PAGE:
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Hey, that's no skier! Wild lynx makes an appearance at Vancouver Olympics downhill skiing course

Lynx WHISTLER, British Columbia — Beware the lynx!

Skiers and lugers heard the call of the wild in the form of a critter apparently oblivious to the safety concerns of officials at Olympic venues.

An orange-and-black spotted lynx sauntered across the downhill course during the men's opening training session Wednesday. Two days earlier, one of his -- her? -- brethren was spotted outside the perimeter of the luge track during afternoon training.

The lynx is a large cat native to North America. And take it from a Canadian -- downhiller Manuel Osborne-Paradis -- the lynx is no cuddly outdoor friend when you're speeding down an icy slope at 70 mph.

"Get out of the way," he said. "Oh, wow. You do not want to get close to that."

The downhill session was already on hold because of fog, and no skiers linked with the lynx. Still, officials issued a warning over the race radio in case someone was on the course. The lynx had its own agenda and hopped over the barriers lining the course and back into the forest.

At the Whistler Sliding Center, luge forerunners were on the track preparing the ice for the Olympians at the time of the sighting. A local conservation officer was summoned, and it was decided there was no reason to stop the action on the course.

John Gibson, venue press manager at the Whistler Sliding Center, offered this reassurance: The creature was not a cougar.

"That was all planned. It's to show people Canadian nature," cracked Mike Kertesz, the International Ski Federation official in charge of the finish area.

Ski racing is no stranger to wildlife. A few years ago at a World Cup downhill in Val Gardena, Italy, a deer loped onto the course and ran next to Italian star Kristian Ghedina for the final part of his run. Ghedina made the deer his personal logo for the rest of his career.

Lynx crashes the Vancouver Olympics

-- Associated Press

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More Olympics news at The Times' Ticket to Vancouver blog.

Top photo: A lynx walks past ski gates near the finish area of the downhill course in Whistler on Feb. 10. Credit: Gero Breloer / Associated Press

Bottom photo: A combination of three photos (just think of it as a flip book minus the pages) of the lynx as it exits the course. Credit: George Frey / European Pressphoto Agency

Comments () | Archives (15)

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Leaps wall banners in a single bound!

Thats not a lynx, thats a bobcat, they made the same mistake on Canada AM. I could tell right away that was not a lynx. Notice the spots.

What ever it is, lynx or bobcat, it's beautiful. What a privilege to get a look at something like that evasive creature.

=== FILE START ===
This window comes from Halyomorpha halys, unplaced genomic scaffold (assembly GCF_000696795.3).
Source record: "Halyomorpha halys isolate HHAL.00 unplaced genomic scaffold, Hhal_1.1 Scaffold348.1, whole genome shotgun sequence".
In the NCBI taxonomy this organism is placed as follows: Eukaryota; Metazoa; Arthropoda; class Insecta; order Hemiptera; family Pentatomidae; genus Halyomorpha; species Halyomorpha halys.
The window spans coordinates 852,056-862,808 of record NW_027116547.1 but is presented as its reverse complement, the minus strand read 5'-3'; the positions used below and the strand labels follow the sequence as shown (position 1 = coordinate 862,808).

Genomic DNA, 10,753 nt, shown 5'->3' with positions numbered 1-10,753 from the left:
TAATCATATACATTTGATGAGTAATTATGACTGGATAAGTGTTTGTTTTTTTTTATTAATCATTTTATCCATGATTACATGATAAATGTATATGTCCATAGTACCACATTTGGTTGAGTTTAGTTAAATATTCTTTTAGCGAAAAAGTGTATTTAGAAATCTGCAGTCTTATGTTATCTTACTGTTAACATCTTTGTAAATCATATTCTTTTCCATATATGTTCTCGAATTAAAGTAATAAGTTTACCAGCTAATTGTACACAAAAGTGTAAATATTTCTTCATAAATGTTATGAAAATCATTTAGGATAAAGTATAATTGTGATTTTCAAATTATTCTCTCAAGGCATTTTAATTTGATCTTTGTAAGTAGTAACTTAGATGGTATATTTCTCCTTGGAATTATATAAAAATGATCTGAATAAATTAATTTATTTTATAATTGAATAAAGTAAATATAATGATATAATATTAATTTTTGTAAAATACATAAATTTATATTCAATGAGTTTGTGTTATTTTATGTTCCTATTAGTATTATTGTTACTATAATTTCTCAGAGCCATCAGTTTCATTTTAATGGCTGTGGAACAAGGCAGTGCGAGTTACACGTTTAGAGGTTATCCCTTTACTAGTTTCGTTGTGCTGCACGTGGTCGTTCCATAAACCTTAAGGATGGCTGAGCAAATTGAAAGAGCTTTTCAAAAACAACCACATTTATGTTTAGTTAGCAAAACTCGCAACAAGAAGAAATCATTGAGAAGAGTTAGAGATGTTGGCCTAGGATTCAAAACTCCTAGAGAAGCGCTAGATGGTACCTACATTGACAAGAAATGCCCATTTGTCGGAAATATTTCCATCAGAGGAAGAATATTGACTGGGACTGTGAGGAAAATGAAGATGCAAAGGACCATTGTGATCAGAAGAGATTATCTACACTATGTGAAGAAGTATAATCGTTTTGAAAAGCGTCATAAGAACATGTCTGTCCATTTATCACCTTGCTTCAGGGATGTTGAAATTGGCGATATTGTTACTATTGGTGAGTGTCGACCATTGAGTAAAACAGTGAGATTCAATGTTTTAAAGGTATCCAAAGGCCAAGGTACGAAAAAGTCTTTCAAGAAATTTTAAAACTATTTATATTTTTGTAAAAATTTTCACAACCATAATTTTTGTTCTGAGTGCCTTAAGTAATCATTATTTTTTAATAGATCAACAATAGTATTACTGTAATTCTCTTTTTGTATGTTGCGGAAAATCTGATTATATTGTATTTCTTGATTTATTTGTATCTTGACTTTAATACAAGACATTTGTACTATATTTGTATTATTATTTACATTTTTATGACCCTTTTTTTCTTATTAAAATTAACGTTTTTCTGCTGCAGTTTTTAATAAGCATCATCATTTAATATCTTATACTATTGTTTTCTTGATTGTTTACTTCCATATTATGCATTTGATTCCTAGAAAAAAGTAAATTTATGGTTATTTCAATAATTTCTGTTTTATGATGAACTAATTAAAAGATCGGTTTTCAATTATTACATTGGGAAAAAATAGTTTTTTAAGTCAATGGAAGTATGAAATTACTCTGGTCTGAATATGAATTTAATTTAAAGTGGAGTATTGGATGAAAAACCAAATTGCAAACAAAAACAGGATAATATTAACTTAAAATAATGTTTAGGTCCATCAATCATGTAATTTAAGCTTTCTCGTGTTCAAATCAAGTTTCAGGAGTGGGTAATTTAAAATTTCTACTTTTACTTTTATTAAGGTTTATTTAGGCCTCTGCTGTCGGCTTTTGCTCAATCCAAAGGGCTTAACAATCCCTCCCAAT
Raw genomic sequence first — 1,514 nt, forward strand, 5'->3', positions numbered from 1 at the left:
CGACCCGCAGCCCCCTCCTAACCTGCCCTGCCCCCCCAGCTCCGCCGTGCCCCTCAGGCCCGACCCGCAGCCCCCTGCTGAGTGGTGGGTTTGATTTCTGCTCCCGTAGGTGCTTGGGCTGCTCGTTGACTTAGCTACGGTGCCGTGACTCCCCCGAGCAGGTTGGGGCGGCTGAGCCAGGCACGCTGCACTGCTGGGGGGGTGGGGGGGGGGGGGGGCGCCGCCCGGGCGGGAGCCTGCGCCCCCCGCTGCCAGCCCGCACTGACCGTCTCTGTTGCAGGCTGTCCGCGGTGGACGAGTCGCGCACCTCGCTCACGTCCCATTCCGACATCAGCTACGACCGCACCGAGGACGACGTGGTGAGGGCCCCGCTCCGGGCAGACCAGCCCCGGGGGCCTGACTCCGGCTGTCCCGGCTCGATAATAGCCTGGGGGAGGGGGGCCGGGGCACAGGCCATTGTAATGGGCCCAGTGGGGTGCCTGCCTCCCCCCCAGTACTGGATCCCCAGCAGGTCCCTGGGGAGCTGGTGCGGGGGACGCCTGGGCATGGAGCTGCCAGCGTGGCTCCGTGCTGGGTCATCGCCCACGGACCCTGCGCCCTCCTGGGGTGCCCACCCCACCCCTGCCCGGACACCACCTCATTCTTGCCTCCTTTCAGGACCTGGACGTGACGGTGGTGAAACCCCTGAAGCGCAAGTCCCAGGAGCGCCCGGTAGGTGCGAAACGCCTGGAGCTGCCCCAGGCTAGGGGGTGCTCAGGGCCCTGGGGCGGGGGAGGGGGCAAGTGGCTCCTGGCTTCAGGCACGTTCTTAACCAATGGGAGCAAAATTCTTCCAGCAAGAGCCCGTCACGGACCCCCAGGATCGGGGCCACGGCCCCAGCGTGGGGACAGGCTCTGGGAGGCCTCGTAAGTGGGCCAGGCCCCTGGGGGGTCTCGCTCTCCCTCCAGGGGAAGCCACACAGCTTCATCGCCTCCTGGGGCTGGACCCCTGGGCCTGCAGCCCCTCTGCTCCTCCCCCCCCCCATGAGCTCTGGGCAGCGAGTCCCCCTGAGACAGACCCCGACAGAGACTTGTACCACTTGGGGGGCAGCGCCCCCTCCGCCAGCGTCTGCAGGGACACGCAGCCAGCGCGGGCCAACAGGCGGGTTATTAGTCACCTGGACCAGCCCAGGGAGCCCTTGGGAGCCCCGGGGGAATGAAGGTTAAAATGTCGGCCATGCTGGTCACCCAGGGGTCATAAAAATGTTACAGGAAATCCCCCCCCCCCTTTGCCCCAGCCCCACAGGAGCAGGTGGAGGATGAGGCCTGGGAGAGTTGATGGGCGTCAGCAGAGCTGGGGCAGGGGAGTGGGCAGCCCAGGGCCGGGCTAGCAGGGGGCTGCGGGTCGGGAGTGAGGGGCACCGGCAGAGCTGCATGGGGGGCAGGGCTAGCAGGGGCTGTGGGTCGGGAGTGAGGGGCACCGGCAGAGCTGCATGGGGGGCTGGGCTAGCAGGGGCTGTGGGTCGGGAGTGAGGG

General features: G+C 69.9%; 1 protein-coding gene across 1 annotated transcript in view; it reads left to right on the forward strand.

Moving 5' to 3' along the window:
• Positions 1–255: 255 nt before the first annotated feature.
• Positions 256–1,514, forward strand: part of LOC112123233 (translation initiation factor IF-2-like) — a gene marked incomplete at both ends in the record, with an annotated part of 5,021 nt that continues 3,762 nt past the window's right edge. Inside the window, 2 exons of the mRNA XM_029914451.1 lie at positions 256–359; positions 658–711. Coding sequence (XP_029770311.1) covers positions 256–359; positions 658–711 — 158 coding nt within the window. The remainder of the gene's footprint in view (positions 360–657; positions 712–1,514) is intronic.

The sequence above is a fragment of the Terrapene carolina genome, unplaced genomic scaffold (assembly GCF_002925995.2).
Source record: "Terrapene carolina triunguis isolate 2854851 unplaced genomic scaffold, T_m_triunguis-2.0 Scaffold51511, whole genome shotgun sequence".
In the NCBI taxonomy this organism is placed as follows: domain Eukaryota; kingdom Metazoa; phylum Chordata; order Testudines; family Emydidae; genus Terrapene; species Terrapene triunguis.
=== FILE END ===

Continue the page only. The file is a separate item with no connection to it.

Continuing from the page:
This is not a Lynx - it is clearly a Bobcat.

What a beautiful site. It helps to put the world in perspective.

Don't be silly, a Bobcat is a Lynx. The territory of the Bobcat (Lynx rufus) and the Canadian Lynx (Lynx canadensis) overlap some along our border with Canada so, this could be either one of those two lynx species or even a hybrid of the two (which is common). Without examining this cat in person, none of us know which it is. However, this guy looks to me like he's been eating at Tim Horton's so, my guess is he's a Canadian.

My Name is Soren and I am a third-grader in Boulder, CO. I am doing a research project about the bobcat. I can tell the difference between the bobcat and the lynx, and this is a bobcat, also known as Lynx rufus. Bobcats are more tan with black spots and lynx are more gray. If it was a lynx it would have more facial hair and bigger paws.

The comment by Soren was typed by his mom, who gave him full permission to participate. Kari

What a great series of this bobcat. That photographer must be psyched. I'd love to get photos of one in the snow.

This is clearly a bobcat (Lynx rufus). I am currently 4 years into my PhD research on bobcats in northwestern Montana, and it is VERY possible to tell bobcat from lynx by appearance. For example, this cat only has black on the topside tip of the tail, whereas the lynx has a completely black tipped tail. You do not need to examine these cats in person as it were to tell the difference; these photos are perfectly good for identification. Also, someone should have examined the tracks of this cat, as there is no mistaking bobcat tracks for lynx tracks.

In response to the post by "That Guy", bobcats and Canada lynx (Lynx canadensis) are two separate species in which the geographic distribution of the two overlaps in parts of North America, particularly along the US/Canada border. However, hybridization IS NOT common between these two species. Read here: http://www.rmrs.nau.edu/wildlife/genetics/hybrid.php

A Bobcat is a member of the Lynx Genus as one poster mentioned, but it is easily distinguishable from Lynx Canadensis, which is what most people think of when they think of a Lynx.

I take issue with the assertion that hybrids are common, as they are not; at least in the wild. As far as I know there are only a handful of confirmed hybrids outside of captivity. This hybridization only occurs in nature when there is a shortage of one genus or the other. This is not the case in Whistler BC, where both genera are prevalent.

The only hybrids resulting in the wild that have been sequenced have been deterimined through mitochondrial DNA to be the result of a male bobcat x female lynx. I think there have only been 5 confirmed as of 2005, but it might be more by now.

Like the little kid said...it's a Bobcat.

Looks like a bobcat to me.....

Yeah technically a bobcat is Part of the LYNX family, but you could also call ELK and MOOSE DEER! And be technically correct.


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